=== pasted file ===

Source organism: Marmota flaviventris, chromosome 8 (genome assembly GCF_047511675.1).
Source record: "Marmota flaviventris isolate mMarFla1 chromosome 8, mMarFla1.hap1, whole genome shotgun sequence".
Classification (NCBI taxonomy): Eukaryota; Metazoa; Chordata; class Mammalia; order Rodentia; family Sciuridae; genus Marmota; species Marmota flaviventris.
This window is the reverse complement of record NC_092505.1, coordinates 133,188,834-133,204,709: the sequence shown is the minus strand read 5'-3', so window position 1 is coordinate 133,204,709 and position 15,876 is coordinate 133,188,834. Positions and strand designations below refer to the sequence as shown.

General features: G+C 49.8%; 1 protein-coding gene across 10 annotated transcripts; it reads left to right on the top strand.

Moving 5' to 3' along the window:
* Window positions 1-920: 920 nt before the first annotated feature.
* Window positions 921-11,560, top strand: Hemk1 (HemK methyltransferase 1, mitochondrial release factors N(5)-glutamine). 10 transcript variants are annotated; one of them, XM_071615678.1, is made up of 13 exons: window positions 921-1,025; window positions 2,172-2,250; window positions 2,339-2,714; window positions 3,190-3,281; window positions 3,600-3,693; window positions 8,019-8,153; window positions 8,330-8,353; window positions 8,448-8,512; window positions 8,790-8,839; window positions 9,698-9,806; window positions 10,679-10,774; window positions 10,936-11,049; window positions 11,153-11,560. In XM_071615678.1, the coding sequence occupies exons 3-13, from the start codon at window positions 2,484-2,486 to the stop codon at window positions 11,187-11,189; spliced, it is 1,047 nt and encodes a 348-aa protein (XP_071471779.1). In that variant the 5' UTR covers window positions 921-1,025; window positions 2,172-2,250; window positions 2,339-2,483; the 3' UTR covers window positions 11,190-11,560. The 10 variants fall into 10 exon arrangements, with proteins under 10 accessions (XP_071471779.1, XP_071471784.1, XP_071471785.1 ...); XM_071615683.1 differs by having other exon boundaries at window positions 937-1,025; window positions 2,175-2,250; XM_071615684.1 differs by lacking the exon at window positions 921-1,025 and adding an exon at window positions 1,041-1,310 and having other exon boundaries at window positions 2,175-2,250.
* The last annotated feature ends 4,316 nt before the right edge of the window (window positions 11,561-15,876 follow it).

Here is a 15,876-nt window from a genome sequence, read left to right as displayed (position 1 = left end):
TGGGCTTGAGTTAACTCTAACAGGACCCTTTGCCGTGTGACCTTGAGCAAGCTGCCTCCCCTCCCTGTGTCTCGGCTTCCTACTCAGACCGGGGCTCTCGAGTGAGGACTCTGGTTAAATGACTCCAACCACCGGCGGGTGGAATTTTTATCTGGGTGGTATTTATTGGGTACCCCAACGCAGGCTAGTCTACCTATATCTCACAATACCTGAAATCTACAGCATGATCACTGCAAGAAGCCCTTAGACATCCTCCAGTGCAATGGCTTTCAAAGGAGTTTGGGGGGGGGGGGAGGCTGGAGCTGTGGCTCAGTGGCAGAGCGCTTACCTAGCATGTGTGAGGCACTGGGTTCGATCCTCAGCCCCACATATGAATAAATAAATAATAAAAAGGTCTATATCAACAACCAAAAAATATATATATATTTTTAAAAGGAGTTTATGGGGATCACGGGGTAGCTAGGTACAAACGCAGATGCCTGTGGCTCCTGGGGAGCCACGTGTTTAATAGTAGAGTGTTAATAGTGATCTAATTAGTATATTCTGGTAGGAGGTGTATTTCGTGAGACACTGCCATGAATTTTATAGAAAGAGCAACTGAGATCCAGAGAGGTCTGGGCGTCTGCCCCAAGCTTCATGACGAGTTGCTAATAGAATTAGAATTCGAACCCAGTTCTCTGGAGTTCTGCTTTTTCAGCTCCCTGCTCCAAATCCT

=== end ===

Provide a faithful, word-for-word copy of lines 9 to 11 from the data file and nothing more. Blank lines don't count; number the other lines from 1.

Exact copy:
* The last annotated feature ends 4,316 nt before the right edge of the window (window positions 11,561-15,876 follow it).

Here is a 15,876-nt window from a genome sequence, read left to right as displayed (position 1 = left end):
TGGGCTTGAGTTAACTCTAACAGGACCCTTTGCCGTGTGACCTTGAGCAAGCTGCCTCCCCTCCCTGTGTCTCGGCTTCCTACTCAGACCGGGGCTCTCGAGTGAGGACTCTGGTTAAATGACTCCAACCACCGGCGGGTGGAATTTTTATCTGGGTGGTATTTATTGGGTACCCCAACGCAGGCTAGTCTACCTATATCTCACAATACCTGAAATCTACAGCATGATCACTGCAAGAAGCCCTTAGACATCCTCCAGTGCAATGGCTTTCAAAGGAGTTTGGGGGGGGGGGGAGGCTGGAGCTGTGGCTCAGTGGCAGAGCGCTTACCTAGCATGTGTGAGGCACTGGGTTCGATCCTCAGCCCCACATATGAATAAATAAATAATAAAAAGGTCTATATCAACAACCAAAAAATATATATATATTTTTAAAAGGAGTTTATGGGGATCACGGGGTAGCTAGGTACAAACGCAGATGCCTGTGGCTCCTGGGGAGCCACGTGTTTAATAGTAGAGTGTTAATAGTGATCTAATTAGTATATTCTGGTAGGAGGTGTATTTCGTGAGACACTGCCATGAATTTTATAGAAAGAGCAACTGAGATCCAGAGAGGTCTGGGCGTCTGCCCCAAGCTTCATGACGAGTTGCTAATAGAATTAGAATTCGAACCCAGTTCTCTGGAGTTCTGCTTTTTCAGCTCCCTGCTCCAAATCCT